SHARE
Trending / January 3, 2019

Three New Features — and Key Benefits — in the New GigaVUE-OS 5.5 Release

The new year means new beginnings — and with the new GigaVUE-OS 5.5 release this means three new features you’ll want to know about:

  • Gigamon Resilient Inline Protection (GRIP™) Now Facilitates the Implementation of Inline Threat Prevention Tools Within Resilient Network Architectures and Solves the Security Blind Spot in Asymmetric Routing
  • Fabric Maps (a Feature Included With GigaVUE-FM) Now Enables Mapping of Traffic Flows Across Clusters to Scale Network Visibility Across Hundreds of Nodes
  • Centralized and Reduced Components in GigaSECURE® Cloud for AWS and Azure

Below, you’ll find details on each feature and how they can help you manage your network and security. Also, be sure to read on to the end for more information on GigaVUE-OS.

#1. Gigamon Resilient Inline Protection (GRIP) Now Facilitates the Implementation of Inline Threat Prevention Tools Within Resilient Network Architectures and Solves the Security Blind Spot in Asymmetric Routing

As more tools move from an out-of-band detection mode to an inline active protection mode, network resiliency becomes a particular concern. Inline security appliances, however, represent potential points of failure in the network. Whether due to a power outage, software malfunction or processing bottleneck, failing inline tools can disrupt the very applications and services they are meant to protect. Moreover, redundant network architectures are designed to be fault-resilient, but they present their own challenges when it comes to inline inspection of traffic.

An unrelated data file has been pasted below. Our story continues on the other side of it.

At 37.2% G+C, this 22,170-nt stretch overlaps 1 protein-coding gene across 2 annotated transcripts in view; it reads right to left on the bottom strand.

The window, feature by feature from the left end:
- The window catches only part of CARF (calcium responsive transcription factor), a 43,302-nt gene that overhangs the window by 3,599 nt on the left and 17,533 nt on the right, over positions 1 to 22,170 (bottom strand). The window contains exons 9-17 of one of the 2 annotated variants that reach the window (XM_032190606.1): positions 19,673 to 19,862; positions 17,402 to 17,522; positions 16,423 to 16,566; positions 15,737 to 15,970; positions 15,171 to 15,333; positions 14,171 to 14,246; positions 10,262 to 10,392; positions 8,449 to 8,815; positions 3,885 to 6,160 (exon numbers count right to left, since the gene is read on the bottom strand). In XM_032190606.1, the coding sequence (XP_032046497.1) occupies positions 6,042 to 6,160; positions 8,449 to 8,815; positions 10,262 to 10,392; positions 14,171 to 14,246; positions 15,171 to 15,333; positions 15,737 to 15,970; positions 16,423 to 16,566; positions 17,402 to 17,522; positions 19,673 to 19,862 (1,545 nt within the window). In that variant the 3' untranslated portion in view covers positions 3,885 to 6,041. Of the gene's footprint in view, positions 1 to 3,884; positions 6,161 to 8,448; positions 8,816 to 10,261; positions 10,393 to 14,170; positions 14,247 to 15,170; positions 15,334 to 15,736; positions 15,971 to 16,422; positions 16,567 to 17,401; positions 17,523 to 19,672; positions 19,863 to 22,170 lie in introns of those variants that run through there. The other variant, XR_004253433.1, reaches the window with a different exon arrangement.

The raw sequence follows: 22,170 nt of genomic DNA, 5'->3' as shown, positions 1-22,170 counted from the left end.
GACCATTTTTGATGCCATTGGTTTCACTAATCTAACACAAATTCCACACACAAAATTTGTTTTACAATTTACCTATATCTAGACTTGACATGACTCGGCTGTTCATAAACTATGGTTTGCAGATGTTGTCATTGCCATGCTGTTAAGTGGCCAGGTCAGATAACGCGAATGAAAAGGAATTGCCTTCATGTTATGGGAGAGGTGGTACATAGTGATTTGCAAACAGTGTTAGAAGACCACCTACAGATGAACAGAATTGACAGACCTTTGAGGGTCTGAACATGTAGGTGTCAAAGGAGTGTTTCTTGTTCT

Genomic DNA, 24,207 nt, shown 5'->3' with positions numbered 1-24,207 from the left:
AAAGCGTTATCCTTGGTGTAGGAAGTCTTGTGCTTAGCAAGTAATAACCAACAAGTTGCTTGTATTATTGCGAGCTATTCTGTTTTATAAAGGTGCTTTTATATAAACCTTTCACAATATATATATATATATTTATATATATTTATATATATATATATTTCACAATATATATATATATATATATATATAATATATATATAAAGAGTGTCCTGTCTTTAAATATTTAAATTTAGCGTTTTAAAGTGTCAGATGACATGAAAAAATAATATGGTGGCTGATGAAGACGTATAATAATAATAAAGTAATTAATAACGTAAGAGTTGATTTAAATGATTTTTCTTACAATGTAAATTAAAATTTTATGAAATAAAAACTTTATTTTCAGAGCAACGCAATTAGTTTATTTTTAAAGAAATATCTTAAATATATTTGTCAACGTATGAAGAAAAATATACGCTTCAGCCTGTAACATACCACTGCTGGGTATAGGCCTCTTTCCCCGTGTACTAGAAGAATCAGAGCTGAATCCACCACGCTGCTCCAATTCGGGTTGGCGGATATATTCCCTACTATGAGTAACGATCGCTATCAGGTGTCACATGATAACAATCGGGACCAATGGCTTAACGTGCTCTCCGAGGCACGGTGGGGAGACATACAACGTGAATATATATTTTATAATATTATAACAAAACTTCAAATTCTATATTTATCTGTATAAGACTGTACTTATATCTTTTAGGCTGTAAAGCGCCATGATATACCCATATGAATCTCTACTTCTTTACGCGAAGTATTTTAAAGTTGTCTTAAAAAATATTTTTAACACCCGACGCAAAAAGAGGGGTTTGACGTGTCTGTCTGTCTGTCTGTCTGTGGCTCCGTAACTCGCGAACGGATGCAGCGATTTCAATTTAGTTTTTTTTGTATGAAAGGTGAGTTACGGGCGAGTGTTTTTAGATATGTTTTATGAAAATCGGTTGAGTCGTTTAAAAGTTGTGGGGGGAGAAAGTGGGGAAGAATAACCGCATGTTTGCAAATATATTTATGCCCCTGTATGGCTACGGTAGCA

GRIP (Gigamon Resilient Inline Protection) is a resilient inline architecture that utilizes the GigaVUE® HC Series nodes to address these concerns as part of the Gigamon Security Delivery Platform. GRIP leverages both inline tool redundancy and bypass protection to optimize network uptime without sacrificing security.

Multi-Path Architectures

A common way to achieve network resiliency is with active-active network configurations. These multi-path architectures form a bow-tie shape, as shown in Figure 1.

Figure 1. Bow-tie (multi-path) architecture

Active-active configurations pose challenges for threat prevention and detection because of the increased number of paths that need monitoring, as shown in Figure 2. In this example, there are four different paths that network traffic can follow, based on what is the best route available, or what has the best bandwidth available to it.

 Figure 2. Redundant network architecture where asymmetric routing leaves tools blind

If you deploy inline threat prevention tools along these lines, the proliferation of tools can quickly get costly. The more network routes you need to protect, the more tools you need to deploy. However, sending multiple network paths through a single inline tool without bypass protections voids the notion of redundancy and may send the tool more traffic than it can reliably process.

In active-active networks, asymmetric routing leaves your tools blind. Suppose you have incoming traffic that follows the red line in Figure 2, and it goes down to servers deeper in the network.